Noge


野毛商店街

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Noge

By Matthew Hernon - OCT 31, 2017

A lively neighborhood in the heart of Yokohama, Noge was described as the "city's soul" by author Burritt Sabin, despite the fact that "for most people it is out of sight, out of mind."

Since the 1980s the vast majority of tourists have been exiting Sakuragicho station on the north side. The construction of Minato Mirai 21, which began in 1983, completely transformed the area from a heavy industries shipyard run by Mitsubishi to a futuristic town full of state-of-the-art buildings, and it became one of the country's most popular destinations. At the same time, the south side of the station remained largely untouched.

It is in this part of town where the Noge district can be found. There are no skyscrapers or bright lights, just many small bars and izakayas in close proximity. Locals will tell you it looks and feels like the Showa era from 40 or 50 years ago and therein lies its charm.

"Around Tokyo and Yokohama, you will find many 'new' areas or places that have redeveloped in recent times that look great, but often lack heart and can sometimes feel cold," says Noge’s ex-chairperson Mr. Moro. "Here things are different. There aren't really any luxurious restaurants or beautifully designed buildings. What we do have is a huge selection of shops serving all kinds of food and drink. It's a real community atmosphere as people from outside the city gather with locals, going from one bar to the next. It's how Japan used to be."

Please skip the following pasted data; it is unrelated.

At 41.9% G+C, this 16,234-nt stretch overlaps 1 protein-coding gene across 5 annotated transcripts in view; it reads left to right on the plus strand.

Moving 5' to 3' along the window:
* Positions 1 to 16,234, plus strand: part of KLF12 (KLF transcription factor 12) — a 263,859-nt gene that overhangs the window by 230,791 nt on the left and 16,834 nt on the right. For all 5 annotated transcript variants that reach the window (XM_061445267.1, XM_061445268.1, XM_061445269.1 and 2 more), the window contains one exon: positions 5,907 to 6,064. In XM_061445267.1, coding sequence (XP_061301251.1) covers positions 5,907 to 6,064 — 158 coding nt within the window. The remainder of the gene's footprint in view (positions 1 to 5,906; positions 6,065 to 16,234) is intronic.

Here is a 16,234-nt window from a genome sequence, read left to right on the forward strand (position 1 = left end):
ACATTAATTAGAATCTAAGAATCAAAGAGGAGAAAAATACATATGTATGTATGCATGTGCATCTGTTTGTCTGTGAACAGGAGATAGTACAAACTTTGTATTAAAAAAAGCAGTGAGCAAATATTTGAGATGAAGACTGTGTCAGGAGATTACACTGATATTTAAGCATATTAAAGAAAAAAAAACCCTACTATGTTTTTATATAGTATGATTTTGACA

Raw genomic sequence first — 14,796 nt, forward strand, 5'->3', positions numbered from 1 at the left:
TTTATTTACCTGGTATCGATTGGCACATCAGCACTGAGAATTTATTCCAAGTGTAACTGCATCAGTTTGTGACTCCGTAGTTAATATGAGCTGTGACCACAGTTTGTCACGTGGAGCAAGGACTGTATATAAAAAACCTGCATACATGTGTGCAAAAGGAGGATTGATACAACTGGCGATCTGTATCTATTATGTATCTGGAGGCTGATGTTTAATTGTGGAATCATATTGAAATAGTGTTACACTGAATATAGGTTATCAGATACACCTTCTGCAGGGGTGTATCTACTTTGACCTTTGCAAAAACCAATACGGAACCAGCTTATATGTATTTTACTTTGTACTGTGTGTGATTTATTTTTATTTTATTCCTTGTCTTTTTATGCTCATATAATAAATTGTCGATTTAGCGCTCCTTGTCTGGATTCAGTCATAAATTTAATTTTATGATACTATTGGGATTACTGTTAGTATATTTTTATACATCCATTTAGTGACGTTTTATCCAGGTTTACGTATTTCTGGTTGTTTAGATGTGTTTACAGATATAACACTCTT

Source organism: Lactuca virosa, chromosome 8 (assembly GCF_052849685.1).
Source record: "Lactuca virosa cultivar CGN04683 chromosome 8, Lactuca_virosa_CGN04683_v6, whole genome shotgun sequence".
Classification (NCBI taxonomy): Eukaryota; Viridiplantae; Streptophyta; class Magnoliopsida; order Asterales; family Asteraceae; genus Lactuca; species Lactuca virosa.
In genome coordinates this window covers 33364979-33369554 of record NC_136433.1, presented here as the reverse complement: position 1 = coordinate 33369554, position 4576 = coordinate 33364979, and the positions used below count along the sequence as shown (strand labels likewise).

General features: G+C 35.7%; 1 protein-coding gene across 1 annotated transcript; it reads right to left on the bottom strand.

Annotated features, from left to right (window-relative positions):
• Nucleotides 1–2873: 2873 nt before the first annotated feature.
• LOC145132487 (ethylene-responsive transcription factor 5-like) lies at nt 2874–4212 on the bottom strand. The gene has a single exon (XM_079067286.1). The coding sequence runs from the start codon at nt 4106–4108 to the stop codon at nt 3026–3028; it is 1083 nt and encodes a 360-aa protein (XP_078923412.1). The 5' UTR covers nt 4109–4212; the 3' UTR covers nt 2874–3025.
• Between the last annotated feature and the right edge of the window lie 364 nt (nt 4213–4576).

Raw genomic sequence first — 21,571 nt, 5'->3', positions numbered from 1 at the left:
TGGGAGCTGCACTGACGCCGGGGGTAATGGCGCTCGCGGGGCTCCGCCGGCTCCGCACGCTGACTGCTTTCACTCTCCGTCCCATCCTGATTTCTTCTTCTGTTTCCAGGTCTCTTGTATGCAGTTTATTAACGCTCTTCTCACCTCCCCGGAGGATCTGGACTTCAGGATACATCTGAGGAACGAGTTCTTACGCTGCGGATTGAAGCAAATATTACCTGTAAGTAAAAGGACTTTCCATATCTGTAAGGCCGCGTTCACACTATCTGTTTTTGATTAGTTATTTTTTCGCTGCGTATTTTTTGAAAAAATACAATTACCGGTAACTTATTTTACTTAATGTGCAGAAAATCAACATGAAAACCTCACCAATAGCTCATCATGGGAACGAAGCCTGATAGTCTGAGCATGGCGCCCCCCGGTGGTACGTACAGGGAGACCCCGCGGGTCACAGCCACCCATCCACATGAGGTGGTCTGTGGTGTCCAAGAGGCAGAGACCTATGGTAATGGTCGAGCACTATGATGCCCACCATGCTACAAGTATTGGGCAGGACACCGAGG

Noge officially became part of Yokohama City on April 1, 1889 (Meiji 22). It had developed into a prosperous business district thanks in large part to the construction of Japan's first railway line between Tokyo and Yokohama (near Sakuragicho) two decades earlier. Like much of the city, Noge was badly damaged following the Great Kanto Earthquake in 1923 and was left desolate after World War Two.

Despite the grim situation in 1945, Noge managed to rise from the ashes. The U.S. forces took over buildings that were left standing in Isezakicho and Kannai, so locals decided to take refuge in unoccupied Noge.

"It was a desperate time for most of the country," says Mr. Moro. "People were starving, they couldn't afford to buy things, there were shortages of supplies and hardly any shops. When things get that bad, all you can do is come together as a community and try to make the best of the situation."

And that is exactly what the people of Noge did. "They got food from occupation warehouses and trash cans to sell on the black market," Mr. Moro continues. "You had over 400 stalls on the main street alone. It wasn't all food either, there was alcohol and all kinds of goods. The slogan back then was ”you can get anything in Noge.” Massive crowds gathered and there was a huge sense of camaraderie. I think you can still feel it in the area today."

Noge was the place to go in Yokohama and soon became the city's entertainment hub. All of a sudden theaters were popping up in the neighborhood, most notably the Kokusai Gekijo (International Theater), which in 1948 played host to 10-year-old singer named Kazue Kato. After wowing audiences, she then recorded her first single two years later under a different name; Misora Hibari. A cultural icon she went on to become the country's most well-known and loved enka singer. Her statue can be found near Sakuragicho station.